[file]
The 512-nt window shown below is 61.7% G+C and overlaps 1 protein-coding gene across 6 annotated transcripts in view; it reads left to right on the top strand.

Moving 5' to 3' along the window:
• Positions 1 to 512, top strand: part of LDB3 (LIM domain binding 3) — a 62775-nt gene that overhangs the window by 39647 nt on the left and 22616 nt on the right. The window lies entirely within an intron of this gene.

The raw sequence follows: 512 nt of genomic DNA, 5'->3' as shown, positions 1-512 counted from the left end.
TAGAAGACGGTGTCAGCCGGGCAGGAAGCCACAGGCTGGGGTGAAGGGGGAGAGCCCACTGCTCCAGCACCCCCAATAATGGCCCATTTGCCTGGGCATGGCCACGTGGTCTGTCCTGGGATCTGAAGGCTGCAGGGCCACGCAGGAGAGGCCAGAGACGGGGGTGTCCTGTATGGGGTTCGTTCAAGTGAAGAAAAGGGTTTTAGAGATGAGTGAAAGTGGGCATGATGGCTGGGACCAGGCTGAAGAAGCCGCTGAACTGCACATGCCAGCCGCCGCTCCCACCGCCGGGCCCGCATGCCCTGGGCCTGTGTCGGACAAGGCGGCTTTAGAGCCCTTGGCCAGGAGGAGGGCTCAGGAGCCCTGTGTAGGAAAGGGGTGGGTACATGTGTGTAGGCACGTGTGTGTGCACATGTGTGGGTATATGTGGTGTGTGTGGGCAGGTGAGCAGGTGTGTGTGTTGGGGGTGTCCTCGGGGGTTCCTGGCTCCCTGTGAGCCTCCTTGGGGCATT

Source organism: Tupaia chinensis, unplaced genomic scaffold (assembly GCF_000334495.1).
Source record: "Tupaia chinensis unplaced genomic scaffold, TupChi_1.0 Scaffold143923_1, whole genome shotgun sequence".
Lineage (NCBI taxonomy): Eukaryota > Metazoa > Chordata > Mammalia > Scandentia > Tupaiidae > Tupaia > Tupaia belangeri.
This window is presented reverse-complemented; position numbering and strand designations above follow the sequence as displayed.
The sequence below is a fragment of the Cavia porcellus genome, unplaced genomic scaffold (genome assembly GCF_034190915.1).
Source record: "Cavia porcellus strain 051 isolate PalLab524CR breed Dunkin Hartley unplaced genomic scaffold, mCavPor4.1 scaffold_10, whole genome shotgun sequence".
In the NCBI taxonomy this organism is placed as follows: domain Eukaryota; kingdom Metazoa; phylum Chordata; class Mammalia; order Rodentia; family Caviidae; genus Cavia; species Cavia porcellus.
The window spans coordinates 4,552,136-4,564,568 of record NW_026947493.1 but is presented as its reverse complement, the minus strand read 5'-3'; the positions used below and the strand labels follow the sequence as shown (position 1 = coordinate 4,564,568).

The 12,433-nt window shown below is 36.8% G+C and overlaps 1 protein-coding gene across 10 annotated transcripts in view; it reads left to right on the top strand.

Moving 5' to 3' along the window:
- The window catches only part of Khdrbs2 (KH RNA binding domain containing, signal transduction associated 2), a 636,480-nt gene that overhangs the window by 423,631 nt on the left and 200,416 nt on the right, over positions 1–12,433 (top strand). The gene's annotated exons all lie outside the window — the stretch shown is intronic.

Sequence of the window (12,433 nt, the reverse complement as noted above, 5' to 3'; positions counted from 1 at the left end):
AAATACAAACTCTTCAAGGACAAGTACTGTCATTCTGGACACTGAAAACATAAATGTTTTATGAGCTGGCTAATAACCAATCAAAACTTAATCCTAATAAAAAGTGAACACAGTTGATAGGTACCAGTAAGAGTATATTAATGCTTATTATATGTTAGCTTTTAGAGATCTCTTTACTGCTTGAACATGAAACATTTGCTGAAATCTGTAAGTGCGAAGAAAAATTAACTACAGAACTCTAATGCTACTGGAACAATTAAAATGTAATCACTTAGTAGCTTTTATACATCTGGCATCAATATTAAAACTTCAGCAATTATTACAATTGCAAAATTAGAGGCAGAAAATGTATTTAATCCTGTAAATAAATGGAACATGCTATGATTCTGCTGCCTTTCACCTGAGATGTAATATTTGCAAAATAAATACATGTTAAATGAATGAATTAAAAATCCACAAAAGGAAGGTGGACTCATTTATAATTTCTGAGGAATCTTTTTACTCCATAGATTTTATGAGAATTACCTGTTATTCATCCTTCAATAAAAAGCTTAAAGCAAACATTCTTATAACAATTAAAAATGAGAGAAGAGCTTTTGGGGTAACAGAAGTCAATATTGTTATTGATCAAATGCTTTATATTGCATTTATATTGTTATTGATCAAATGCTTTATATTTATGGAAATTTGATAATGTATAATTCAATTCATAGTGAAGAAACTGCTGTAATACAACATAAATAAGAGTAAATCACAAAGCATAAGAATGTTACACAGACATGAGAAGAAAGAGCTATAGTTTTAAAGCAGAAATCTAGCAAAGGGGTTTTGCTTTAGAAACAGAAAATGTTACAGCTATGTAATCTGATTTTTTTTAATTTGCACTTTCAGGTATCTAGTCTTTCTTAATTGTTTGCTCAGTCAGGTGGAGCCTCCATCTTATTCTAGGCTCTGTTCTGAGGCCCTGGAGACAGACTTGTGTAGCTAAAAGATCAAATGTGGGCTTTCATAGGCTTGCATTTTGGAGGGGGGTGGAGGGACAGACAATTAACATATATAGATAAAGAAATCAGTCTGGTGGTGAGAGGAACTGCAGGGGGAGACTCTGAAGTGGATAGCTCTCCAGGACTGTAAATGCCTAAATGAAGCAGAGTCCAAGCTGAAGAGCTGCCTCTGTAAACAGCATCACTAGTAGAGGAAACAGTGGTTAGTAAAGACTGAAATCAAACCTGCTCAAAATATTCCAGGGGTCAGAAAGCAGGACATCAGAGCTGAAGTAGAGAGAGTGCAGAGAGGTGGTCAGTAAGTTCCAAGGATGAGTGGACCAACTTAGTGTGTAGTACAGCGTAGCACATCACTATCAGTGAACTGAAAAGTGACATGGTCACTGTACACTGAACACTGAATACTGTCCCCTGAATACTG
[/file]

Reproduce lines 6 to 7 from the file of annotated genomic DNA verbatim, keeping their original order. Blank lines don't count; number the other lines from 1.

Source organism: Tupaia chinensis, unplaced genomic scaffold (assembly GCF_000334495.1).
Source record: "Tupaia chinensis unplaced genomic scaffold, TupChi_1.0 Scaffold143923_1, whole genome shotgun sequence".